Many state licensing laws include some type of blanket disqualification that include automatic prohibitions for people with criminal records—particularly for felony convictions that are deemed “violent” or “serious” offenses. The National Inventory of Collateral Consequences of Conviction, a searchable database of the collateral consequences in all U.S. jurisdictions, catalogs over 6,000 mandatory occupational licensing consequences for people with criminal records. This means that boards have no discretion to grant a license or forgo imposing a license penalty if an individual has a disqualifying conviction. For many state leaders, a statute that creates an automatic, lifetime ban against anyone with a “violent” felony or a “sex offense” for an occupational license may seem reasonable. However, according to Michelle Navidad Rodriguez and Beth Avery, even assuming one’s record is accurate, such categories and labels can be misleading if licensing boards do not use due diligence to examine the nature of the offense. For example, say Rodriguez and Avery, seeing an “assault” on a person’s criminal record may imply a propensity for violence but without knowing the circumstances of the offense—such as age, frequency or context—an automatic denial could unfairly exclude strong applicants. In addition, frequently unreliable background checks also presents grave challenges in applying blanket bans in licensing decisions. A report by the U.S. Bureau of Justice Statistics showed that of the 25.9 million fingerprint records processed by states and territories in 2016, 44 percent were used for criminal justice purposes and 14,623,300 were used and submitted for licensing, employment and regulatory purposes.” These fingerprint records may include juvenile records, which may be confidential, “arrests without disposition” (with no charges or charges with no conviction), expunged or sealed records, or information that a person acquired due to misidentification or identity theft.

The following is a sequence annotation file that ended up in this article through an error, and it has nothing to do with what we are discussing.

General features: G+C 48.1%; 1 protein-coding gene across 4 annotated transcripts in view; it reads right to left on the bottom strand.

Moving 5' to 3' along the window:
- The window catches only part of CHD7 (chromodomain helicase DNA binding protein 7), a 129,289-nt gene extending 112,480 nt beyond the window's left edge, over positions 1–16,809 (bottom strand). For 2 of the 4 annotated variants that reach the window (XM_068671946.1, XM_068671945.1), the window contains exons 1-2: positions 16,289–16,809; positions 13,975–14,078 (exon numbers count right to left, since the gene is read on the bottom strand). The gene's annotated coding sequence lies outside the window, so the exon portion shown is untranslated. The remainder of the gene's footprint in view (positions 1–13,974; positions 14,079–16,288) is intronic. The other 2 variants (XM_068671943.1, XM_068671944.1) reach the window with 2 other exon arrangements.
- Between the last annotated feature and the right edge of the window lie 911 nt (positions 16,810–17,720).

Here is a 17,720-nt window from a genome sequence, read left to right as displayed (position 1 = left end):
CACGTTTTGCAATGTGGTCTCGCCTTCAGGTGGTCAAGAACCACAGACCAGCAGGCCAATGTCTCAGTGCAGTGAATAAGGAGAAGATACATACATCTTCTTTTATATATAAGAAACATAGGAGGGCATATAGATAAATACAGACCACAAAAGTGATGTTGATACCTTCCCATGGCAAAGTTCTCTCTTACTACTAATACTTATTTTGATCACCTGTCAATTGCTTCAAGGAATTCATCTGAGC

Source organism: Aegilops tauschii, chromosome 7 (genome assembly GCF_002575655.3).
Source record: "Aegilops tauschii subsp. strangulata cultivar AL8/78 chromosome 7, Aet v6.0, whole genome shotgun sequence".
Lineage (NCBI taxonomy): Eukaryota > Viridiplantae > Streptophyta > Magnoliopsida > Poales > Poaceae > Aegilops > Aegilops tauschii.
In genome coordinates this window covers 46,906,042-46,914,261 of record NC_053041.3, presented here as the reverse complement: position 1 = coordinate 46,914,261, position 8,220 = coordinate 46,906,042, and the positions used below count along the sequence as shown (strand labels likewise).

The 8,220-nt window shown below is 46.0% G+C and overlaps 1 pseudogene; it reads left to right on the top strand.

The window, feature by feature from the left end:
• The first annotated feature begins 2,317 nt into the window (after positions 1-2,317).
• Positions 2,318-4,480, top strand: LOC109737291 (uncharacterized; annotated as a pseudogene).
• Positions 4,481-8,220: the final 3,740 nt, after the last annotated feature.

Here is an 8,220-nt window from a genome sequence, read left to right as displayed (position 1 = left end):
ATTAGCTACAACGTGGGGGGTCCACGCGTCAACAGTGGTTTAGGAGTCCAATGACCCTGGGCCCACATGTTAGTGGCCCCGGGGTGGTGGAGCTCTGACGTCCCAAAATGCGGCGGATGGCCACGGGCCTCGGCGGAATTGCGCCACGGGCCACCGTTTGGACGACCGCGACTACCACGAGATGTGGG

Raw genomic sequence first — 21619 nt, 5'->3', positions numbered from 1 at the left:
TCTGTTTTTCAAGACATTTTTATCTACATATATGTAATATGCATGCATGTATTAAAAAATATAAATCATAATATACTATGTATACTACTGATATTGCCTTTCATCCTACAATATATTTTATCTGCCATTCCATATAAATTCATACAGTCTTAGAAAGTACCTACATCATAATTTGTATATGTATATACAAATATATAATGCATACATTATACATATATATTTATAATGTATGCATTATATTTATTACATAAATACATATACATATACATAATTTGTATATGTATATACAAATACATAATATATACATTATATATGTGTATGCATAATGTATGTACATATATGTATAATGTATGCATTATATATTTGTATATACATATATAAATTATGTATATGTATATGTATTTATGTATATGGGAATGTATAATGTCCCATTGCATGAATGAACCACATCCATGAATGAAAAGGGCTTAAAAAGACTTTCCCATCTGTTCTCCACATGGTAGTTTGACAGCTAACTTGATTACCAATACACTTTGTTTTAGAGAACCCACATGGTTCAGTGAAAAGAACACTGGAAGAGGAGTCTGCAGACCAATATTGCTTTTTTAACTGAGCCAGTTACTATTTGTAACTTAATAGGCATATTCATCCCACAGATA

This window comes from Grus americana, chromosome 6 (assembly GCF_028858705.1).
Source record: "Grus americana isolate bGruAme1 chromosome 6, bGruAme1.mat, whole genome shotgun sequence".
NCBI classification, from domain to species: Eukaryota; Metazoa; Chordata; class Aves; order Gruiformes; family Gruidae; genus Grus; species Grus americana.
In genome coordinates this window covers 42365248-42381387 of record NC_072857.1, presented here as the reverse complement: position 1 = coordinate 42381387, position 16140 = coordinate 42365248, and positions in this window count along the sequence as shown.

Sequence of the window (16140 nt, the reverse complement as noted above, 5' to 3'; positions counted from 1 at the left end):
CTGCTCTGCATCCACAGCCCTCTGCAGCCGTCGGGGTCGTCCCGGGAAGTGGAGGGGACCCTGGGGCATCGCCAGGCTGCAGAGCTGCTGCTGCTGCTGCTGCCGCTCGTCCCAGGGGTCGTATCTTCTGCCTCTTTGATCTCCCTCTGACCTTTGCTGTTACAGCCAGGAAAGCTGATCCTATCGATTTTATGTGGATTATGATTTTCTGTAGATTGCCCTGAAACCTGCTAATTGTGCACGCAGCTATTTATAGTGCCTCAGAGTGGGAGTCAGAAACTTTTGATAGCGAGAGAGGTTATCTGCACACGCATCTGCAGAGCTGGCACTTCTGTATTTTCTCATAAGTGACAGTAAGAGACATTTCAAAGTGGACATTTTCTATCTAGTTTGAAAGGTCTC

Good Moral Character Clauses